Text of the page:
Watching the coverage of the aftermath of Sandy, I was glad to see Governor Chris Christie of New Jersey getting along so well with President Obama. We have enough issues to be divisive over; let’s not make more.
No matter what else President Obama has done during his term in office, he has shown himself at the forefront of this disaster. At this juncture, his cordial appearance with a Republican governor appeases voters—sort of like having a normally combative Mom and Dad pulling together in the face of a real problem.
That being said, it’s time to implement some policies to reduce the burden on the entire country of natural disasters like this one. Used to be, people had to congregate near water. They had no choice. If they didn’t have access to fresh water for drinking and irrigation, fresh and salt water for transportation, they would not be able to survive.
Not so much anymore. We can obtain fresh water from deep below ground, and rail and truck transportation augment the ships at sea. Now people only need to be near water for recreational purposes. We should consider this when commencing the major rebuild that is in the making for the East Coast.
It will be next to impossible to move any city wholesale away from its perch on the shore, but we can begin the process of giving up the barrier islands except to those who can afford to pay for their own replacement. In the process of reducing the burden of governmental policies, it’s time to give up taxpayer-backed flood insurance. Pay off the people who incurred losses from Sandy, but only if they rebuild away from the coast, and then refuse to provide them with further insurance.
Private companies have already declined the opportunity to provide coverage for people who build along the coast—maybe they know something. Yes, this will be a massive undertaking, yes, it will take years, yes, it will be difficult to relocate so many people and build the infrastructure they will need. But there will never be an better time. There will never be fewer people. It will not be easier once the barrier islands have been rebuilt (again), and the houses have been rebuilt (again), and we are all waiting for the next disaster to occur (again).
Is it fair to pick on the people who have come to expect the flood insurance? No. Is it fair that the only people who will be able to live on the coast are those who can afford to rebuild at their own expense? No. But neither is it fair that the entire country supports an unsupportable system: there will be another hurricane; there will be more people hurt; there will be more damage. It’s true that it will most likely take billions to remove people into the interior, but it will take billions to set them back up exactly where they are, and billions more to fix them up again next time.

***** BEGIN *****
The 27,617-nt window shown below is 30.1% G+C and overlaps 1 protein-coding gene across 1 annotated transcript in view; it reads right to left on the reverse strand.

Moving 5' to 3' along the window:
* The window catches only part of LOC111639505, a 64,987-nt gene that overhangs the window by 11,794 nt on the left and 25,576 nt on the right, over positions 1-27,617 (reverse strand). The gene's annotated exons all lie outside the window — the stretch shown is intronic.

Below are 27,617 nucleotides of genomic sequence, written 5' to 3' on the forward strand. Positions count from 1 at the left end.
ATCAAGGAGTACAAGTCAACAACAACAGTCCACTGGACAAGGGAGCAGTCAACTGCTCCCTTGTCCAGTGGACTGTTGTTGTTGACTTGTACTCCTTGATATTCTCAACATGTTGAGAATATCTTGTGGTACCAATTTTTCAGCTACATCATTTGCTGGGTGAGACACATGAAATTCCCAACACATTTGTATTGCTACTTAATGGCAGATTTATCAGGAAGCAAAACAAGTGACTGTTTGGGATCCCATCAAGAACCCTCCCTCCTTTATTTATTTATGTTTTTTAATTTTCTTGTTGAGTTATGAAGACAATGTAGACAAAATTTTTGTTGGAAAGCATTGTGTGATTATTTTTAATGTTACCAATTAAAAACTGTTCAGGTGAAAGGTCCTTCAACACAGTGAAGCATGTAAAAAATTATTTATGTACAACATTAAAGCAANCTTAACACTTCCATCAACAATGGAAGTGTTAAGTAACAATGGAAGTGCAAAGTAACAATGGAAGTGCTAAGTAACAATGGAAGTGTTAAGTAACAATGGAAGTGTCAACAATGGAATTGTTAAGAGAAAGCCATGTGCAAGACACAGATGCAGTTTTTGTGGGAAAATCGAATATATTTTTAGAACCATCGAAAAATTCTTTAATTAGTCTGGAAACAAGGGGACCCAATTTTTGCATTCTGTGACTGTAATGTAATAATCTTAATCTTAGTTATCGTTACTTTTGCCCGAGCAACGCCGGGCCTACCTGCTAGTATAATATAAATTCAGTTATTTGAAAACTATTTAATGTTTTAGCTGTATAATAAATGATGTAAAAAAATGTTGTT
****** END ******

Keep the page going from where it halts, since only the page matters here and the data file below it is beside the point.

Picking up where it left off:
So between us and them, I pick us. I recognize that nowhere in the world is entirely safe from the effects of stormy weather of whatever type, but that doesn’t mean that we have to put ourselves out on the edge of disaster on purpose. And not only do we need to stop the wasteful flood insurance, but the re-creation of the beaches every time they erode needs to halt. If we are able to remove enough of the buildings and roads that creep ever closer to the high tide mark, we will be able to enjoy the new beaches that are deposited as the old beaches are swept away.
It is only commercial enterprises that need to have beaches remain exactly where they are, and there is no reason that the taxpayers ought to be subsidizing private business. In fact, unlike millennia ago, when households needed to be close to water sources, now it is the businesses who need access to those lanes of transportation. And they must fight for beachfront access with people whose lifestyles are being artificially propped up by the rest of us. That means that the cost of goods run through ports is much higher than it would be if there were no competition with people who are being funded by the entire tax base of the United States.
It would also be helpful if some of the money the taxpayers are sending to the East Coast could be used to begin the process of updating the infrastructure, but we’ll have to wait to see if that has a ghost of a chance of happening.
Nota bene: I was all prepared to rant about the UN observers being invited in by the State Department to monitor our elections, till I did some research and found out that they’ve been coming here since President Bush started inviting them. We have enough differences without demonizing other people. There’s no need to go off half-cocked, without knowing all the facts. We can come up with enough disagreement over real issues, and if I get an opportunity to squelch unfounded rumors and disinformation I am going to take it. It’s better to be credible on a few issues than to lose all credibility on all issues.
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